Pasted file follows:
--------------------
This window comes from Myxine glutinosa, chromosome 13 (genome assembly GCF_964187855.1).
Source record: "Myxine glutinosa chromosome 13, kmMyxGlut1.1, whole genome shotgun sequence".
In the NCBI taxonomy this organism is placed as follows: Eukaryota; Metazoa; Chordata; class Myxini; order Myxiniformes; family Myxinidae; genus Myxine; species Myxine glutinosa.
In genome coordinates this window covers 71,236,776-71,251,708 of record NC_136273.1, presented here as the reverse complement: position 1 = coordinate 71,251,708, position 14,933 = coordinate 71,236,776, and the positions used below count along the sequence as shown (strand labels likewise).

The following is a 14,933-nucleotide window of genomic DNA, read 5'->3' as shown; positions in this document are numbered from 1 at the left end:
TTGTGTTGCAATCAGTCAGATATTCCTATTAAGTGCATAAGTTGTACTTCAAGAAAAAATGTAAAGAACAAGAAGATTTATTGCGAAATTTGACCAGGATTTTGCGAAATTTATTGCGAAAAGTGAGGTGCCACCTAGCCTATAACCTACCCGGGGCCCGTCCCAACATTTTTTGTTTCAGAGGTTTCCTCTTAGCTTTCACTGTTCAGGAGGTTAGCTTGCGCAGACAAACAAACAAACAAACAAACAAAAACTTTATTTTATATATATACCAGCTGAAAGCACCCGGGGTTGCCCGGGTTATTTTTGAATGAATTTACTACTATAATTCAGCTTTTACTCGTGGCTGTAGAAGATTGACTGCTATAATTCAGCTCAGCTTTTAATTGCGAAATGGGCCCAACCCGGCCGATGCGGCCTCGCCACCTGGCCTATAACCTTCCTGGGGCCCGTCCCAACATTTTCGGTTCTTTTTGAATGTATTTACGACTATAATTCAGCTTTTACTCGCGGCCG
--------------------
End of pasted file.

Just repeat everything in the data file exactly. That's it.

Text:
This window comes from Myxine glutinosa, chromosome 13 (genome assembly GCF_964187855.1).
Source record: "Myxine glutinosa chromosome 13, kmMyxGlut1.1, whole genome shotgun sequence".
In the NCBI taxonomy this organism is placed as follows: Eukaryota; Metazoa; Chordata; class Myxini; order Myxiniformes; family Myxinidae; genus Myxine; species Myxine glutinosa.
In genome coordinates this window covers 71,236,776-71,251,708 of record NC_136273.1, presented here as the reverse complement: position 1 = coordinate 71,251,708, position 14,933 = coordinate 71,236,776, and the positions used below count along the sequence as shown (strand labels likewise).

The following is a 14,933-nucleotide window of genomic DNA, read 5'->3' as shown; positions in this document are numbered from 1 at the left end:
TTGTGTTGCAATCAGTCAGATATTCCTATTAAGTGCATAAGTTGTACTTCAAGAAAAAATGTAAAGAACAAGAAGATTTATTGCGAAATTTGACCAGGATTTTGCGAAATTTATTGCGAAAAGTGAGGTGCCACCTAGCCTATAACCTACCCGGGGCCCGTCCCAACATTTTTTGTTTCAGAGGTTTCCTCTTAGCTTTCACTGTTCAGGAGGTTAGCTTGCGCAGACAAACAAACAAACAAACAAACAAAAACTTTATTTTATATATATACCAGCTGAAAGCACCCGGGGTTGCCCGGGTTATTTTTGAATGAATTTACTACTATAATTCAGCTTTTACTCGTGGCTGTAGAAGATTGACTGCTATAATTCAGCTCAGCTTTTAATTGCGAAATGGGCCCAACCCGGCCGATGCGGCCTCGCCACCTGGCCTATAACCTTCCTGGGGCCCGTCCCAACATTTTCGGTTCTTTTTGAATGTATTTACGACTATAATTCAGCTTTTACTCGCGGCCG